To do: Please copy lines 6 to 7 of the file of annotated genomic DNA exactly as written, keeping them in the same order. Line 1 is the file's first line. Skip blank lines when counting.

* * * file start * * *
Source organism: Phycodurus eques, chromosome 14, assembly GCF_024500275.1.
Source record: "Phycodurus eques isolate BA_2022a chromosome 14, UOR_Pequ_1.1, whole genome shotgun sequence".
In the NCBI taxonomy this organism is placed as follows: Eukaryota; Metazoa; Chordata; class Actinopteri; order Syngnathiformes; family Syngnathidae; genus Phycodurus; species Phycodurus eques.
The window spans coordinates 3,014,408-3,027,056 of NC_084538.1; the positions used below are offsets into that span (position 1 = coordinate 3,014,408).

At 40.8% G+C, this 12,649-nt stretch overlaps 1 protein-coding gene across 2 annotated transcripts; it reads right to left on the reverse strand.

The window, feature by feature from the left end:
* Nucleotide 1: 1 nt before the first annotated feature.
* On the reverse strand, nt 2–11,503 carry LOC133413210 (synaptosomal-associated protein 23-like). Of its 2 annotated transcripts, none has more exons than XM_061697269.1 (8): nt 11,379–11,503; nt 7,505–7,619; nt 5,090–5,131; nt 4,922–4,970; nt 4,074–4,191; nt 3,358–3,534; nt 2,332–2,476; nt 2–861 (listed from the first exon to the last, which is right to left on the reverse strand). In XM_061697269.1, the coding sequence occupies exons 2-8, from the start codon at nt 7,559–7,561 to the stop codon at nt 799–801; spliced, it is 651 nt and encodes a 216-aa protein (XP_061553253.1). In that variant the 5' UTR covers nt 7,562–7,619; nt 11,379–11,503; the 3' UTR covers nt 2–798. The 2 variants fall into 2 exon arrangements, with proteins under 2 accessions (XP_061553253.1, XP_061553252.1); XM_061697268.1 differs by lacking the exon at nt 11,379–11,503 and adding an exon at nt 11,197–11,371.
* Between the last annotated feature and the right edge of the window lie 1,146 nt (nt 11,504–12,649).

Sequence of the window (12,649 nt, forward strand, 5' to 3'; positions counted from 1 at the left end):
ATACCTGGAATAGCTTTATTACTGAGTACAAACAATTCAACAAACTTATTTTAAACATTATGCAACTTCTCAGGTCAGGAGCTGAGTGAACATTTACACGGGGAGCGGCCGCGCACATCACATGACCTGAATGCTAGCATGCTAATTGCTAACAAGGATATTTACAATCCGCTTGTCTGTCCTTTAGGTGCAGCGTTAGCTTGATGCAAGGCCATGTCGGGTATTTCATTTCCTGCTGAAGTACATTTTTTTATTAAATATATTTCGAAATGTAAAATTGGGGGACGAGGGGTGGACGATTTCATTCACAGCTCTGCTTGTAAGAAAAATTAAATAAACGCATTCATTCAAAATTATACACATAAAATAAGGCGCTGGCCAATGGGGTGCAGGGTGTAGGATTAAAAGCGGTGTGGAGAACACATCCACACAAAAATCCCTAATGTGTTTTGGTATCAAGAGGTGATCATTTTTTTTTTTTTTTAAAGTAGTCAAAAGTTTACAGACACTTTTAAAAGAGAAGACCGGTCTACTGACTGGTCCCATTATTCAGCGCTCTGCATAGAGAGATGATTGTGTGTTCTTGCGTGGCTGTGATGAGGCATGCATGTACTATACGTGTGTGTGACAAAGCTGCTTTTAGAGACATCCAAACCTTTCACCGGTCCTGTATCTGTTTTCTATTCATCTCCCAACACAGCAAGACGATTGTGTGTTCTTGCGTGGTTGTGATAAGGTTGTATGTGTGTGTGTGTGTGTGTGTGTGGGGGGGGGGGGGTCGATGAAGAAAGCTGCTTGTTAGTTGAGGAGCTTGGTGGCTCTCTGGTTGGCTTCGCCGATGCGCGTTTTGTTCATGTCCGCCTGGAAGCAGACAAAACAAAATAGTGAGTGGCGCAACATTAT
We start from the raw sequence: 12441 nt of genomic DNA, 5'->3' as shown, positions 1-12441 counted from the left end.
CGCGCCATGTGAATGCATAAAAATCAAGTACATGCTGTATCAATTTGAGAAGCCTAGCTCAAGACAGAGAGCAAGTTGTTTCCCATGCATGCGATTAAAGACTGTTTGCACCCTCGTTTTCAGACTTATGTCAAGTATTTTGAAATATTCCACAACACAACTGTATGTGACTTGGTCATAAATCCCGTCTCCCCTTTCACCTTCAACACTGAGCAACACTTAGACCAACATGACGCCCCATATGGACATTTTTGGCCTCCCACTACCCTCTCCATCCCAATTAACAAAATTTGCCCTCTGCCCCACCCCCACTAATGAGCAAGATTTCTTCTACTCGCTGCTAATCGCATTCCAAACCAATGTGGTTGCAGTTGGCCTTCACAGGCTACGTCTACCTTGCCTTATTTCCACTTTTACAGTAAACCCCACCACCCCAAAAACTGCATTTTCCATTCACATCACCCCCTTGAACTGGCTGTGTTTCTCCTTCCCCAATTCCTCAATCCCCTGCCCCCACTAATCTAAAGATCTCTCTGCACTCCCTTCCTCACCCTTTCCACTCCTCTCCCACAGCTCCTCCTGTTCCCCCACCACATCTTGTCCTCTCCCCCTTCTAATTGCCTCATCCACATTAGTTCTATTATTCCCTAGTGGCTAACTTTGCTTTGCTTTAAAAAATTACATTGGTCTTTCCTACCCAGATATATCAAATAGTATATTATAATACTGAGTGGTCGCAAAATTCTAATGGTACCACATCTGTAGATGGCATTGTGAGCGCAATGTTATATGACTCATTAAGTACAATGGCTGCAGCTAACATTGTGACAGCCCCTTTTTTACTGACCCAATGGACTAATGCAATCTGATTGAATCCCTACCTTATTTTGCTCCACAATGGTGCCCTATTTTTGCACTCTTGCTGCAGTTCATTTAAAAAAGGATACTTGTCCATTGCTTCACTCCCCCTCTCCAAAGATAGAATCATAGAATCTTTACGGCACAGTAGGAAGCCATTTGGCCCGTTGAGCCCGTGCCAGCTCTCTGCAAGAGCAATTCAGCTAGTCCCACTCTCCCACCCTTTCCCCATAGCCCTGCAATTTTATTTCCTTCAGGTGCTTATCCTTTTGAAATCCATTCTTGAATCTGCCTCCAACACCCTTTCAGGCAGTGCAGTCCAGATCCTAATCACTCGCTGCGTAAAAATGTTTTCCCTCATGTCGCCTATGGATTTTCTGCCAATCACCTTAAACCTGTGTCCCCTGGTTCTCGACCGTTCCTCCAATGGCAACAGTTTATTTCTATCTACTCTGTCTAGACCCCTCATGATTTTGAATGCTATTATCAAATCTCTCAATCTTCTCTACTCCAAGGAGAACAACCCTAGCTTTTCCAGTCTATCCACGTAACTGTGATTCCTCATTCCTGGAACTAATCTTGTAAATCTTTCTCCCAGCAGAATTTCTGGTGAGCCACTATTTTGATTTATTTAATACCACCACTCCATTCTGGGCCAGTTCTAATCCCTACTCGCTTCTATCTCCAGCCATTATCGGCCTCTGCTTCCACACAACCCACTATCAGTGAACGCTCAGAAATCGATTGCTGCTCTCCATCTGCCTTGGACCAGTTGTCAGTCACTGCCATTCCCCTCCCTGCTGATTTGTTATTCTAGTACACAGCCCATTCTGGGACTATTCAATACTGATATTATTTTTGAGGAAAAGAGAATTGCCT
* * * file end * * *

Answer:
The window, feature by feature from the left end:
* Nucleotide 1: 1 nt before the first annotated feature.